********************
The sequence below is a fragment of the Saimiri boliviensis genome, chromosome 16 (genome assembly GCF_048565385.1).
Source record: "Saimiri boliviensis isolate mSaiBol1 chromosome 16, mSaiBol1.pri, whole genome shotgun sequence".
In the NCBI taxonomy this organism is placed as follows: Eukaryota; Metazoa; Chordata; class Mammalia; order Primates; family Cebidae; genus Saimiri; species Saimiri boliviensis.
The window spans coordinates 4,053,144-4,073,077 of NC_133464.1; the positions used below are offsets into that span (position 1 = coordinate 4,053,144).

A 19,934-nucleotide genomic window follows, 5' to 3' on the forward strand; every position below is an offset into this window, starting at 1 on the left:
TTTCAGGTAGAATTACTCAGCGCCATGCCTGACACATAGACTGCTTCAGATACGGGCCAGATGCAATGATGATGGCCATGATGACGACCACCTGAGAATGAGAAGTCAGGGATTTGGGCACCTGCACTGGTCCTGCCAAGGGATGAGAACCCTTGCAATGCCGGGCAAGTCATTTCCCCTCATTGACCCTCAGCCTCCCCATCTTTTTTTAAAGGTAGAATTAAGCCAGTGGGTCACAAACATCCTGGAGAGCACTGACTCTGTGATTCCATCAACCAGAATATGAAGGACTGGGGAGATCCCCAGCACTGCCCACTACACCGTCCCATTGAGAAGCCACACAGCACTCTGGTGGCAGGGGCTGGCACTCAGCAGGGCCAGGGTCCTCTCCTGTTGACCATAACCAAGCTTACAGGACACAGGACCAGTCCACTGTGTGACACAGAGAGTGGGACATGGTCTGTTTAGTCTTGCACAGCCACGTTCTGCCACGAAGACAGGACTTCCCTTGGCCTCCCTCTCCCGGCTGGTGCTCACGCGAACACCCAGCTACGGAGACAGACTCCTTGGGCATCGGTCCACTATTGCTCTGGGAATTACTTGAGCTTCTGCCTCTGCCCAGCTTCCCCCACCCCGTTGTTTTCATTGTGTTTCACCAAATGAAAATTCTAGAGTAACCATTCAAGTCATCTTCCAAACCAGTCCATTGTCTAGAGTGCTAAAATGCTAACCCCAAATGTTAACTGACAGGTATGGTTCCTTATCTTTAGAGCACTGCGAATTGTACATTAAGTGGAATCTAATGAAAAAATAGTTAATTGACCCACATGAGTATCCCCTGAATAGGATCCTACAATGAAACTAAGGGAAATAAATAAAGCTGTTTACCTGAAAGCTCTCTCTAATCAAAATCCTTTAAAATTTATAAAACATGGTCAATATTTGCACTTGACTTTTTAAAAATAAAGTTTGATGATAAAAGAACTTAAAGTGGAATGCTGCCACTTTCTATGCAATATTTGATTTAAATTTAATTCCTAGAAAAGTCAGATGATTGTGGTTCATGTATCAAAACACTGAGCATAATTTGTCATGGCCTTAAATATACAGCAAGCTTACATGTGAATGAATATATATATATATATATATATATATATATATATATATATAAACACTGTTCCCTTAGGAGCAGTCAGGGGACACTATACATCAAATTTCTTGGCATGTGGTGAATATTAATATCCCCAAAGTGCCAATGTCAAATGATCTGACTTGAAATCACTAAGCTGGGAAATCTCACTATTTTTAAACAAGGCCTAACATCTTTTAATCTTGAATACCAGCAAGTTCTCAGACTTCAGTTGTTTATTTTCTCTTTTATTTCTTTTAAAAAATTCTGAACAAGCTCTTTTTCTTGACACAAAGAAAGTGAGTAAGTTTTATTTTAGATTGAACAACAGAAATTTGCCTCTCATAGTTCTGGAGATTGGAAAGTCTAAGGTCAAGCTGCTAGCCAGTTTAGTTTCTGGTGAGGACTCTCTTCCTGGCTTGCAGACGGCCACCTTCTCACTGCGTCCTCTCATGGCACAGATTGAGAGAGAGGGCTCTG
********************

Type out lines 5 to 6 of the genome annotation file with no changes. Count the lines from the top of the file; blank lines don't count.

A 19,934-nucleotide genomic window follows, 5' to 3' on the forward strand; every position below is an offset into this window, starting at 1 on the left:
TTTCAGGTAGAATTACTCAGCGCCATGCCTGACACATAGACTGCTTCAGATACGGGCCAGATGCAATGATGATGGCCATGATGACGACCACCTGAGAATGAGAAGTCAGGGATTTGGGCACCTGCACTGGTCCTGCCAAGGGATGAGAACCCTTGCAATGCCGGGCAAGTCATTTCCCCTCATTGACCCTCAGCCTCCCCATCTTTTTTTAAAGGTAGAATTAAGCCAGTGGGTCACAAACATCCTGGAGAGCACTGACTCTGTGATTCCATCAACCAGAATATGAAGGACTGGGGAGATCCCCAGCACTGCCCACTACACCGTCCCATTGAGAAGCCACACAGCACTCTGGTGGCAGGGGCTGGCACTCAGCAGGGCCAGGGTCCTCTCCTGTTGACCATAACCAAGCTTACAGGACACAGGACCAGTCCACTGTGTGACACAGAGAGTGGGACATGGTCTGTTTAGTCTTGCACAGCCACGTTCTGCCACGAAGACAGGACTTCCCTTGGCCTCCCTCTCCCGGCTGGTGCTCACGCGAACACCCAGCTACGGAGACAGACTCCTTGGGCATCGGTCCACTATTGCTCTGGGAATTACTTGAGCTTCTGCCTCTGCCCAGCTTCCCCCACCCCGTTGTTTTCATTGTGTTTCACCAAATGAAAATTCTAGAGTAACCATTCAAGTCATCTTCCAAACCAGTCCATTGTCTAGAGTGCTAAAATGCTAACCCCAAATGTTAACTGACAGGTATGGTTCCTTATCTTTAGAGCACTGCGAATTGTACATTAAGTGGAATCTAATGAAAAAATAGTTAATTGACCCACATGAGTATCCCCTGAATAGGATCCTACAATGAAACTAAGGGAAATAAATAAAGCTGTTTACCTGAAAGCTCTCTCTAATCAAAATCCTTTAAAATTTATAAAACATGGTCAATATTTGCACTTGACTTTTTAAAAATAAAGTTTGATGATAAAAGAACTTAAAGTGGAATGCTGCCACTTTCTATGCAATATTTGATTTAAATTTAATTCCTAGAAAAGTCAGATGATTGTGGTTCATGTATCAAAACACTGAGCATAATTTGTCATGGCCTTAAATATACAGCAAGCTTACATGTGAATGAATATATATATATATATATATATATATATATATATATATATAAACACTGTTCCCTTAGGAGCAGTCAGGGGACACTATACATCAAATTTCTTGGCATGTGGTGAATATTAATATCCCCAAAGTGCCAATGTCAAATGATCTGACTTGAAATCACTAAGCTGGGAAATCTCACTATTTTTAAACAAGGCCTAACATCTTTTAATCTTGAATACCAGCAAGTTCTCAGACTTCAGTTGTTTATTTTCTCTTTTATTTCTTTTAAAAAATTCTGAACAAGCTCTTTTTCTTGACACAAAGAAAGTGAGTAAGTTTTATTTTAGATTGAACAACAGAAATTTGCCTCTCATAGTTCTGGAGATTGGAAAGTCTAAGGTCAAGCTGCTAGCCAGTTTAGTTTCTGGTGAGGACTCTCTTCCTGGCTTGCAGACGGCCACCTTCTCACTGCGTCCTCTCATGGCACAGATTGAGAGAGAGGGCTCTG